What's an inventor like Yock doing in a place like this?
By AMY ADAMS
Paul Yock, MD, is a happy man. He smiles easily. He congratulates students in the hallway. He positively raves about his colleagues.
Yock progresses toward downright giddiness when he talks about brainstorming inventions — a regular occurrence in his role as director of the Biodesign Program. “It’s like mainlining for me,” he says. If brainstorming is like a drug, then Stanford is where Yock finds the good stuff. As an inventor himself, a mentor for young inventors and a brainstorming resource to industry inventors, Yock is an addict.
Yock’s work space in the Clark Center even has a dedicated brainstorming room, covered in white boards and with slogans painted high on the wall in place of crown molding: Encourage wild ideas; Go for quantity; Build on the ideas of others. The room’s basketball hoop has seen better days.
A tall, wiry man, Yock has the graying hair and tasteful attire of a seasoned businessman. Despite his refined appearance, Yock gestures broadly and squirms to the edge of his chair when he talks about inventing.
Yock didn’t start out dreaming about inventions. “I wasn’t a kid who took apart radios,” he says. Instead, he hoped to be an architect. Like many other inventors with a medical bent such as Tom Fogarty (balloon catheter) and John Simpson (balloon angioplasty), Yock ended up in cardiology. “Cardiology is very understandable to someone who likes gadgets. It’s basically plumbing,” he explains.
Squeamishness is what pushed Yock to his eventual love. During a medical school summer research project he needed to measure levels of a transient molecule in rat livers. The lab’s method for this was, according to Yock’s description, unpleasant. At this point in the story he mocks a rat’s startled face when frozen in liquid nitrogen. So he found a way to get the bit of quick-frozen liver he needed without all the unpleasantness. He created a vacuum-assisted biopsy device that sucked out a sample and froze it within a half second.
His next invention arose out of fear of failure. During his cardiology fellowship, Yock’s role in a balloon angioplasty was to hold the end of a 10-foot wire, preventing it from moving more than a quarter of an inch while another surgeon carried out the real work of cleaning out the patient’s heart. “This was a classic no-win situation,” Yock says. “The only noteworthy thing you could do as the fellow was to mess up.” Yock invented his way out of that situation by devising a new single-physician angioplasty system that is the standard angioplasty and stenting system used today.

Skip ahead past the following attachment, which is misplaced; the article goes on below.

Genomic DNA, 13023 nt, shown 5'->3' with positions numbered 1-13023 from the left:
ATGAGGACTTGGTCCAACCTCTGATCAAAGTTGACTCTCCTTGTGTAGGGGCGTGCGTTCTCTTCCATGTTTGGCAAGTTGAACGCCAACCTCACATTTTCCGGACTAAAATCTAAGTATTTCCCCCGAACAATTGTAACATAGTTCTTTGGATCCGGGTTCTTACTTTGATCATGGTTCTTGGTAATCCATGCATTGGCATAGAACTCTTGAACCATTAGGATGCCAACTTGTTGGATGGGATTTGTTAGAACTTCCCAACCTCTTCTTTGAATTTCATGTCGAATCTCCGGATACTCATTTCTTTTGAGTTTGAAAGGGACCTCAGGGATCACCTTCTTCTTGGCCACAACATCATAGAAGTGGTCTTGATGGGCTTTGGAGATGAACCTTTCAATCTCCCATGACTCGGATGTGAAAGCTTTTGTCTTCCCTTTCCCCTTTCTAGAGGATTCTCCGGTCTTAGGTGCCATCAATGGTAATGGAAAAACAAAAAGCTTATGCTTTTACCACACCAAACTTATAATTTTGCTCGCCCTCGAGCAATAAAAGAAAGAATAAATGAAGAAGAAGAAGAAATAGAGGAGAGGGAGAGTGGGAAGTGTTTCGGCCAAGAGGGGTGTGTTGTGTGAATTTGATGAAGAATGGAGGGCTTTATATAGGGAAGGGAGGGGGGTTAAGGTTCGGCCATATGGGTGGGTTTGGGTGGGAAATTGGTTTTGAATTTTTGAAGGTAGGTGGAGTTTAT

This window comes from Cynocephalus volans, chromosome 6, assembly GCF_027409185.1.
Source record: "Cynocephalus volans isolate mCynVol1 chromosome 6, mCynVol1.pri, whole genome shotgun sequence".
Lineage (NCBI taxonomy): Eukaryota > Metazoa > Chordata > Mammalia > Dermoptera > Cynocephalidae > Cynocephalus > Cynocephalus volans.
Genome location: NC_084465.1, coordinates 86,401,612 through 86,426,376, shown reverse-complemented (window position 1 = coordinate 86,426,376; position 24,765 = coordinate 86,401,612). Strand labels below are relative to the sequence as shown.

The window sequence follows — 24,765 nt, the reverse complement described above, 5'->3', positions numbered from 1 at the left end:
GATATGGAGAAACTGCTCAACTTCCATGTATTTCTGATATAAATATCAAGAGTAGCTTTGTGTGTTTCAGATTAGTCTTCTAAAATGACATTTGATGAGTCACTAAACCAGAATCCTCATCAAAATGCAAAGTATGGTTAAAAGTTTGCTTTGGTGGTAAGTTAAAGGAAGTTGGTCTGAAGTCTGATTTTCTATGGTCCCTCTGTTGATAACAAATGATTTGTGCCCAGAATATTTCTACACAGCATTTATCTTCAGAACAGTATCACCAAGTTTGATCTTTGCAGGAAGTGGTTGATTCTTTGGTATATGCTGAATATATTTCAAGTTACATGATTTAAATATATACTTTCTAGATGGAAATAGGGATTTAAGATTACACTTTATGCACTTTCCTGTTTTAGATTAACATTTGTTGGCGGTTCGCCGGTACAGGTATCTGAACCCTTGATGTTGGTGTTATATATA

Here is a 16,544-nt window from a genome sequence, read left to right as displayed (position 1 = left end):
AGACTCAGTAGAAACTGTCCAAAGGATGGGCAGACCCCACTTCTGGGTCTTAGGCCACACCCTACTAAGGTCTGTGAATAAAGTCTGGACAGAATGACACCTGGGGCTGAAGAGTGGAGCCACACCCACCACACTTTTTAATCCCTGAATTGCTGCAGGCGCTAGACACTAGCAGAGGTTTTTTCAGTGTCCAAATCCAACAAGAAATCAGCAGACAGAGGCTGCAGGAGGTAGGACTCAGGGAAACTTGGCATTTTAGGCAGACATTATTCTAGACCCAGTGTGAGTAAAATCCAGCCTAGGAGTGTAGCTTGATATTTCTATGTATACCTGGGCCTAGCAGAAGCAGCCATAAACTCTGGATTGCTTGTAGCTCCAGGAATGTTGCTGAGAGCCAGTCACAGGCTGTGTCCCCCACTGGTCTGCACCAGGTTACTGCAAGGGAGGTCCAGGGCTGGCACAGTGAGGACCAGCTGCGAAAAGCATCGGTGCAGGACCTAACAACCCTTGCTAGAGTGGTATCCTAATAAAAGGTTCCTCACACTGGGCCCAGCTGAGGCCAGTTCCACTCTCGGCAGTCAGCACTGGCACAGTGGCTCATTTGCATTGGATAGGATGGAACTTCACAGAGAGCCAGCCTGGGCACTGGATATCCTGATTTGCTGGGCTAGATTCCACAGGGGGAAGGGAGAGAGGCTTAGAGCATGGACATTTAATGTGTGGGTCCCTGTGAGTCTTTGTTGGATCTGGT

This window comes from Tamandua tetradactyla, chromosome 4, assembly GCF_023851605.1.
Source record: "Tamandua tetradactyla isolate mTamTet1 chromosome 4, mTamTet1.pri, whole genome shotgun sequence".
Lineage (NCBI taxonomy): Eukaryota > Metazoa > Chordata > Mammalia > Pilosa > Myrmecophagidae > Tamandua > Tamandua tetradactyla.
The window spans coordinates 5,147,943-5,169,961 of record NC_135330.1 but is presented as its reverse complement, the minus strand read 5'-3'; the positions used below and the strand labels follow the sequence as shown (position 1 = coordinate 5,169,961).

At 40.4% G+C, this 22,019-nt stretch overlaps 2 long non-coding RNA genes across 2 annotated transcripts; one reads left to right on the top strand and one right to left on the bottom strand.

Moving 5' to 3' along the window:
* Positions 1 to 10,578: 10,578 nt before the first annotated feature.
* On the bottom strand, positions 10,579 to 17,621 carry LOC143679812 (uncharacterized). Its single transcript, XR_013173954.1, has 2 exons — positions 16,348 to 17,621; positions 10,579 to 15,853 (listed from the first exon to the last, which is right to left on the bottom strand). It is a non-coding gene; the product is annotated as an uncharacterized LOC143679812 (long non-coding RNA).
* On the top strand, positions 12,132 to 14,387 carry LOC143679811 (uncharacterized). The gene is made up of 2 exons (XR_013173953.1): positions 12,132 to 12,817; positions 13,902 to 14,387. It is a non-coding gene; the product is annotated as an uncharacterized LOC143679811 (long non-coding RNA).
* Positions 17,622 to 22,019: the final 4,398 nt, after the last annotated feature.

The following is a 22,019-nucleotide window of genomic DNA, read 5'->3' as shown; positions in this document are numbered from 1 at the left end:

Those first successes were all it took for Yock to develop a habit. He began filling up file cabinets with invention drawings.
He now holds U.S. patents on 44 gadgets, most designed to ease procedures for heart or artery disease. He says much of his success is thanks to being at Stanford, where he holds the Martha Meier Weiland Professorship. “There’s no place in the world even close to this,” he says. Pointing across the street to the engineering campus, “There are unbelievable students coming out of there.”
Combine the strong relationship between the engineering and medical school campuses with close access to industry partners in Silicon Valley, and Yock says it’s a recipe for success.
However, some of Yock’s colleagues view those ingredients differently. For some inventors, university life rankles. The process for getting patents and licensing inventions is often slower than in the private world, and because of schools’ conflict-of-interest policies, restrictions on the inventor’s involvement in testing devices are often more stringent.
For the independent-minded inventor, these rules can be a burden. The classic entrepreneur’s mentality has driven more than one of Yock’s colleagues to more-open pastures outside academia.
Yock thinks university restrictions are all for the good. In fact he thinks it’s so important for inventors to be attuned to conflicts that he and his colleagues in the Biodesign Program have incorporated ethics into the curriculum.
However, he sees possible trouble down the road.
“Our mission at Stanford is translating discoveries, but that pipeline often has to go through industry,” he says. Stanford does a good job of reducing conflicts of interest, he says, but he worries more restrictive policies — along the lines of those recently put in place at the NIH — will limit industry contacts that are crucial for students and faculty to learn how to translate their inventions into products.
Even while discussing these concerns Yock smiles.
With access to the best minds and interesting ideas, life is good for a brainstorming junkie in his position.
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